So let's start with the enticing premise of Luc Besson's "Lucy," starring Scarlett Johansson: Human beings only use 10 percent of their brain capacity. Imagine what it would be like if we could access all of it?
Well, wow. It would be sort of like ... nothing new. Because, it turns out, in real life, humans pretty much DO use their whole brains.
Now, we could choose to be annoyed that Besson starts with a total myth. Or we could give him a pass — because, hey, the movie is fiction anyway. The more relevant question, though, is how much of your own brain you should use when watching "Lucy" — a truly bizarre if often entertaining romp through, hmm, well, neuroscience, biochemistry, anthropology and basically the entire human experience, in 90 minutes. (Oh, plus a really cool car chase.)
And here's another question: Just how much of his brain did Besson access when writing the dialogue? (That may sound nasty, but Mr. Besson, you're the one who got us thinking about cerebral capacity.) The director knows his way around a camera, and you can argue about the merits of the storyline. But the dialogue often sounds like it was produced by a primitive computer: Hammy and clunky.
As for the name "Lucy," it refers to the famous fossilized skeleton of a female estimated to have lived some 3 million years ago. Thank goodness that primitive woman has now evolved — into a bleached blonde, airheaded student of some sort, living in Taiwan. That's where we meet Johansson's Lucy, who at least seems more mature than her jerk of a boyfriend, who forces her to deliver a mysterious briefcase to a shady gang boss.
Turns out, it's a drug delivery — a shiny blue crystal called cph4. Lucy and a few other unfortunates are the chosen mules, doomed to fly to Europe with packages implanted in their stomachs. Only, there's a hitch. Roughed up by thugs, Lucy suffers blows to the abdomen, and the drug starts leaking into her system. Suddenly, she's writhing uncontrollably — on the ceiling, no less.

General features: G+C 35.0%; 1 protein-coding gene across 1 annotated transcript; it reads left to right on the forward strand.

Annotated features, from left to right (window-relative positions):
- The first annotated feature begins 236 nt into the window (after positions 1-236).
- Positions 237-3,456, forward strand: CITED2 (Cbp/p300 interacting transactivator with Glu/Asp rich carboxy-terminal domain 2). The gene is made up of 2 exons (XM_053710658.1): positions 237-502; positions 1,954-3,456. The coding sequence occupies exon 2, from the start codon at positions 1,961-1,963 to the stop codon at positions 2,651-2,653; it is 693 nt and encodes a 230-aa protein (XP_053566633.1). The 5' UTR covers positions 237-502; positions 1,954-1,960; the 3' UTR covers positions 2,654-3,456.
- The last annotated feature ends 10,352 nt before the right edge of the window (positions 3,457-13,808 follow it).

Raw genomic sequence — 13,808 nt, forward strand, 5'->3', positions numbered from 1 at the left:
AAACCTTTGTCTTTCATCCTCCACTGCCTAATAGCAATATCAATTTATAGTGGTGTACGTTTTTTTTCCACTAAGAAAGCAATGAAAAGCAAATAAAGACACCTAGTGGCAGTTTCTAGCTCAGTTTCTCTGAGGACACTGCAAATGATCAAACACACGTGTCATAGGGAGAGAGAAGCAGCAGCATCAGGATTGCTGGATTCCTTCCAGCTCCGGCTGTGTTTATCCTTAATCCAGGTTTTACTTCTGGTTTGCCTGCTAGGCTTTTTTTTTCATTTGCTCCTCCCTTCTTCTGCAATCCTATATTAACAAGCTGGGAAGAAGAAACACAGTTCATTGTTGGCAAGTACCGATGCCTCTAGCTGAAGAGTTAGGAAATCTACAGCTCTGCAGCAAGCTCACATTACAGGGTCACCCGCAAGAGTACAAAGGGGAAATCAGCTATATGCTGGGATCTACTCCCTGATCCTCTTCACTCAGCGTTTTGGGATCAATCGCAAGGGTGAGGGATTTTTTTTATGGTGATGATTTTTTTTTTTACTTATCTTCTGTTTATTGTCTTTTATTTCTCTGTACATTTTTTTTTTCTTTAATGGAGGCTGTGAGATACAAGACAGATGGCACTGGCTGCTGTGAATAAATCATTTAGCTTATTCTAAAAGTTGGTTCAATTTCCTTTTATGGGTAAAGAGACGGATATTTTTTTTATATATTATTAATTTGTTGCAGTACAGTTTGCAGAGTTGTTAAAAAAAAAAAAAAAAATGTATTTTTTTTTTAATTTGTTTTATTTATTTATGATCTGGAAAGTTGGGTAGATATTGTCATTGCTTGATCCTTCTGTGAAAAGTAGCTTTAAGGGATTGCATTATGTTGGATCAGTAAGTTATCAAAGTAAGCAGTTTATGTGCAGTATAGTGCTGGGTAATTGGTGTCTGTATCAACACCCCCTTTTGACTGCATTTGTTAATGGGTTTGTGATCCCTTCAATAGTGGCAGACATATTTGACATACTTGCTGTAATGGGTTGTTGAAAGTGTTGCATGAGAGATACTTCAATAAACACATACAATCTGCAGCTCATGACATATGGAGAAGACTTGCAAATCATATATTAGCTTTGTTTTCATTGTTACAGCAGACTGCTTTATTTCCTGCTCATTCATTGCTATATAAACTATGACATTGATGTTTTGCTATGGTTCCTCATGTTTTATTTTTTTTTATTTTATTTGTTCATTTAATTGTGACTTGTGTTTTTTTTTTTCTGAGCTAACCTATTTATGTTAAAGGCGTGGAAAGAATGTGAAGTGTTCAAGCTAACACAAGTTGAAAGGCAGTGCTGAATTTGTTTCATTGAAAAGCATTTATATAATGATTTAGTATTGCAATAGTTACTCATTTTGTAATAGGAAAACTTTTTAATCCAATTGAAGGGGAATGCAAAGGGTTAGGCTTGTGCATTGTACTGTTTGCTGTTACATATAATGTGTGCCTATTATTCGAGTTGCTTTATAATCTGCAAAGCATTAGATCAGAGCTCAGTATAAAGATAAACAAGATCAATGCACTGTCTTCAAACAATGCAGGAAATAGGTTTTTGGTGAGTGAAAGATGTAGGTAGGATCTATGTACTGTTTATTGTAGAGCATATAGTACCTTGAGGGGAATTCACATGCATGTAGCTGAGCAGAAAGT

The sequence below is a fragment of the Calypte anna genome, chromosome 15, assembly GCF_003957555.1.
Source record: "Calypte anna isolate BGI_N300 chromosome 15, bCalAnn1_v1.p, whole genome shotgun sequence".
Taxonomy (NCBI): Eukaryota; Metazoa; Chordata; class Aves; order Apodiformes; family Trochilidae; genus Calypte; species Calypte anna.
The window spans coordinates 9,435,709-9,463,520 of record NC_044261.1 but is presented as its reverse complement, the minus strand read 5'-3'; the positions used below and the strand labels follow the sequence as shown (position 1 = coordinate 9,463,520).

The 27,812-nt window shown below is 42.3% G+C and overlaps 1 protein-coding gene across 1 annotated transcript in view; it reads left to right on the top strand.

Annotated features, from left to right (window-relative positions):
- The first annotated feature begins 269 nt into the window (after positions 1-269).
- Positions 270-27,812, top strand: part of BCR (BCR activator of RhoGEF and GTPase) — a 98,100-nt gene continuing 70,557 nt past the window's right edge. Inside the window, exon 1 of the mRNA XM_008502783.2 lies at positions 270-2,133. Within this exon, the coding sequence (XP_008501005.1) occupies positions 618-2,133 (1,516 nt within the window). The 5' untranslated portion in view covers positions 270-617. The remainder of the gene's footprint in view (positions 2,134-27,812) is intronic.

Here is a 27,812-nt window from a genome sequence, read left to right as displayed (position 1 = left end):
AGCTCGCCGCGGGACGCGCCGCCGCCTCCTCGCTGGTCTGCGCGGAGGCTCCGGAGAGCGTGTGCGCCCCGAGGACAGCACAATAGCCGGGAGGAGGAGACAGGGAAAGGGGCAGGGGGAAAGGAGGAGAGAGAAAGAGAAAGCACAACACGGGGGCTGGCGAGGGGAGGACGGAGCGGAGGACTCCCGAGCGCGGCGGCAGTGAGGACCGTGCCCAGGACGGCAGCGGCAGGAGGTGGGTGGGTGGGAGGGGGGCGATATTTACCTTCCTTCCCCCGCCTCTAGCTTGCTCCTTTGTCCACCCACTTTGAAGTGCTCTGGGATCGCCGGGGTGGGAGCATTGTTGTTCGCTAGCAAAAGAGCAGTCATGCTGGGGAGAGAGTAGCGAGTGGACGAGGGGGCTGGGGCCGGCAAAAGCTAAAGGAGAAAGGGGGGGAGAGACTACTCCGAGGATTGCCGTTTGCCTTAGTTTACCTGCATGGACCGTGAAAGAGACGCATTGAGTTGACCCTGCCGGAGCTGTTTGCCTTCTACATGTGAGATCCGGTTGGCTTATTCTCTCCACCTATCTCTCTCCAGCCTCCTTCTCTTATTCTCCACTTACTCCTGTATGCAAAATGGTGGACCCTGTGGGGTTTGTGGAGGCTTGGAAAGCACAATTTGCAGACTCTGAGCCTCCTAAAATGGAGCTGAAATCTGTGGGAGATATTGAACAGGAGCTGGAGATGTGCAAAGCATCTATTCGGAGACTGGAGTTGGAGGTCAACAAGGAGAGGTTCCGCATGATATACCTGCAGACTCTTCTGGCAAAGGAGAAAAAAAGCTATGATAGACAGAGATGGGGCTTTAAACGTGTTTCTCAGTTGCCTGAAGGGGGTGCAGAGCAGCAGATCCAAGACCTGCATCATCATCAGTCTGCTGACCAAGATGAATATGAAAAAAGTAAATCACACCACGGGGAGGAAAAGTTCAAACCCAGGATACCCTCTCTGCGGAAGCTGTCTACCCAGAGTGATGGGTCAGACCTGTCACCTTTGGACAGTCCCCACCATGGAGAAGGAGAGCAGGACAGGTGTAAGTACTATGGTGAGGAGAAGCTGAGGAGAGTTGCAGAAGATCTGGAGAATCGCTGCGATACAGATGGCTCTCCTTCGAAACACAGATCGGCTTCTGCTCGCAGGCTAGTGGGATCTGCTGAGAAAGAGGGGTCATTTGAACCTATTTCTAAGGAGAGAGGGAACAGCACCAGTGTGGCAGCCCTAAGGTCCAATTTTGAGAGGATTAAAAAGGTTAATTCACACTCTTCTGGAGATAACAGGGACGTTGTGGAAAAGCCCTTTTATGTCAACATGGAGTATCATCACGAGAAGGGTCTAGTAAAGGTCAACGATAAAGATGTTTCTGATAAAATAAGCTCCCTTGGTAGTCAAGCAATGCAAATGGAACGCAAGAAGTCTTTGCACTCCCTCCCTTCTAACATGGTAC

And then things get really weird.
The drug's effect is to enhance Lucy's brain capacity. As it starts to climb — 20 percent, 30 percent, and so on — Lucy can suddenly speak Chinese. She can shoot six guys at a time. She can hear and see and feel — everything. She remembers being an infant. She calls her mother back home: "I remember the taste of your milk in my mouth," she says, tearfully.
Because she's becoming so smart — Lucy uses two laptops at a time, furiously unlocking the secrets of science — she knows that her condition gives her only 24 hours to live. Here's where you shouldn't get bogged down attempting logical analysis. As in, if Lucy can control movement and space and time, why can't she expand the 24 hours? And really, why does she need to fly commercial to Paris?
Oh yes, Paris. Lucy heads there to meet Professor Norman, an expert on cerebral capacity (Morgan Freeman, in that gravelly voiced, level-headed role you've seen him play so many times). Simultaneously, she's trying to recover all the drug packets, with the help of a police detective (Amr Waked) who really doesn't know what hit him, but they do have an awesome car chase together. Professor Norman advises Lucy that, as she approaches 100 percent capacity — and death — she should do something useful with all the precious knowledge she's acquiring.
And we really didn't want to say this again, but: This is where it gets REALLY weird.
We won't give away the frantic ending, and we're not sure we could, even if we tried. At a certain point, the best strategy may be to just sit back, listen to the pounding music, admire those bright colors, and just shut that brain down entirely.
"Lucy," a Universal Studios release, is rated R by the Motion Picture Association of America "for strong violence, disturbing images, and sexuality." Running time: 90 minutes. Two stars out of four.
MPAA definition for R: Restricted. Under 17 requires accompanying parent or adult guardian.